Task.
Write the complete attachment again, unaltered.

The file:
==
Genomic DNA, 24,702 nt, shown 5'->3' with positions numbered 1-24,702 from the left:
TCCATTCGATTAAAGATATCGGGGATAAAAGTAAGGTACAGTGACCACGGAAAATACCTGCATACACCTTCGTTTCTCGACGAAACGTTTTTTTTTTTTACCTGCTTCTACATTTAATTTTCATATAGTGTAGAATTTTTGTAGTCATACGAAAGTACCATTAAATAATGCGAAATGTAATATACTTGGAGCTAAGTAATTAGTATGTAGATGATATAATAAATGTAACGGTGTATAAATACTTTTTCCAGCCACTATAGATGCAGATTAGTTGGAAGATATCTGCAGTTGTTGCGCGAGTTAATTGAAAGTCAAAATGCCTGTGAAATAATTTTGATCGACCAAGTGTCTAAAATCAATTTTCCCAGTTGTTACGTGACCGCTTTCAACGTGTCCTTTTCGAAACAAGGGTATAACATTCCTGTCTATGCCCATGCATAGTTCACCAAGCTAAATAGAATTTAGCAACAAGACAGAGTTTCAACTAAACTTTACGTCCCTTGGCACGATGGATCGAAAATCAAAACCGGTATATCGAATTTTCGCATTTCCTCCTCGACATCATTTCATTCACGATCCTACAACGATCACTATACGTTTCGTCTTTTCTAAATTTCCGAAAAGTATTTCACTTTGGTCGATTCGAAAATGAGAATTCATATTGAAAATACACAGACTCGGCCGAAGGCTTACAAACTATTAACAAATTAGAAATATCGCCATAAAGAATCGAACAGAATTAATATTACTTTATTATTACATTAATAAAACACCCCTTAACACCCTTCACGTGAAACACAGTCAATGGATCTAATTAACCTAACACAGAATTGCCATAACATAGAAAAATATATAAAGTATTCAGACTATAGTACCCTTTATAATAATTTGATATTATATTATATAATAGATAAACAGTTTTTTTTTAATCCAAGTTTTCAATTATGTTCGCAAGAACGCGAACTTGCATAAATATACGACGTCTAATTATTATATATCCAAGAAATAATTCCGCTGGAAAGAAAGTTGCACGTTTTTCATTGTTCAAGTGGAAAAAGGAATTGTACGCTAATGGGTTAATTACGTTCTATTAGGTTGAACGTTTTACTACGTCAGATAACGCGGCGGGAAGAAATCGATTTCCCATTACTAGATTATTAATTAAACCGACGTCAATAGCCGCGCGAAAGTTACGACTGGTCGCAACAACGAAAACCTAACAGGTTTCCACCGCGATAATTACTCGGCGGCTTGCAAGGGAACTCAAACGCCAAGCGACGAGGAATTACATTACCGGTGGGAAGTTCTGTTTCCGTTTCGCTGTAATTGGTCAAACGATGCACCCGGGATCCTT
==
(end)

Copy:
Genomic DNA, 24,702 nt, shown 5'->3' with positions numbered 1-24,702 from the left:
TCCATTCGATTAAAGATATCGGGGATAAAAGTAAGGTACAGTGACCACGGAAAATACCTGCATACACCTTCGTTTCTCGACGAAACGTTTTTTTTTTTTACCTGCTTCTACATTTAATTTTCATATAGTGTAGAATTTTTGTAGTCATACGAAAGTACCATTAAATAATGCGAAATGTAATATACTTGGAGCTAAGTAATTAGTATGTAGATGATATAATAAATGTAACGGTGTATAAATACTTTTTCCAGCCACTATAGATGCAGATTAGTTGGAAGATATCTGCAGTTGTTGCGCGAGTTAATTGAAAGTCAAAATGCCTGTGAAATAATTTTGATCGACCAAGTGTCTAAAATCAATTTTCCCAGTTGTTACGTGACCGCTTTCAACGTGTCCTTTTCGAAACAAGGGTATAACATTCCTGTCTATGCCCATGCATAGTTCACCAAGCTAAATAGAATTTAGCAACAAGACAGAGTTTCAACTAAACTTTACGTCCCTTGGCACGATGGATCGAAAATCAAAACCGGTATATCGAATTTTCGCATTTCCTCCTCGACATCATTTCATTCACGATCCTACAACGATCACTATACGTTTCGTCTTTTCTAAATTTCCGAAAAGTATTTCACTTTGGTCGATTCGAAAATGAGAATTCATATTGAAAATACACAGACTCGGCCGAAGGCTTACAAACTATTAACAAATTAGAAATATCGCCATAAAGAATCGAACAGAATTAATATTACTTTATTATTACATTAATAAAACACCCCTTAACACCCTTCACGTGAAACACAGTCAATGGATCTAATTAACCTAACACAGAATTGCCATAACATAGAAAAATATATAAAGTATTCAGACTATAGTACCCTTTATAATAATTTGATATTATATTATATAATAGATAAACAGTTTTTTTTTAATCCAAGTTTTCAATTATGTTCGCAAGAACGCGAACTTGCATAAATATACGACGTCTAATTATTATATATCCAAGAAATAATTCCGCTGGAAAGAAAGTTGCACGTTTTTCATTGTTCAAGTGGAAAAAGGAATTGTACGCTAATGGGTTAATTACGTTCTATTAGGTTGAACGTTTTACTACGTCAGATAACGCGGCGGGAAGAAATCGATTTCCCATTACTAGATTATTAATTAAACCGACGTCAATAGCCGCGCGAAAGTTACGACTGGTCGCAACAACGAAAACCTAACAGGTTTCCACCGCGATAATTACTCGGCGGCTTGCAAGGGAACTCAAACGCCAAGCGACGAGGAATTACATTACCGGTGGGAAGTTCTGTTTCCGTTTCGCTGTAATTGGTCAAACGATGCACCCGGGATCCTT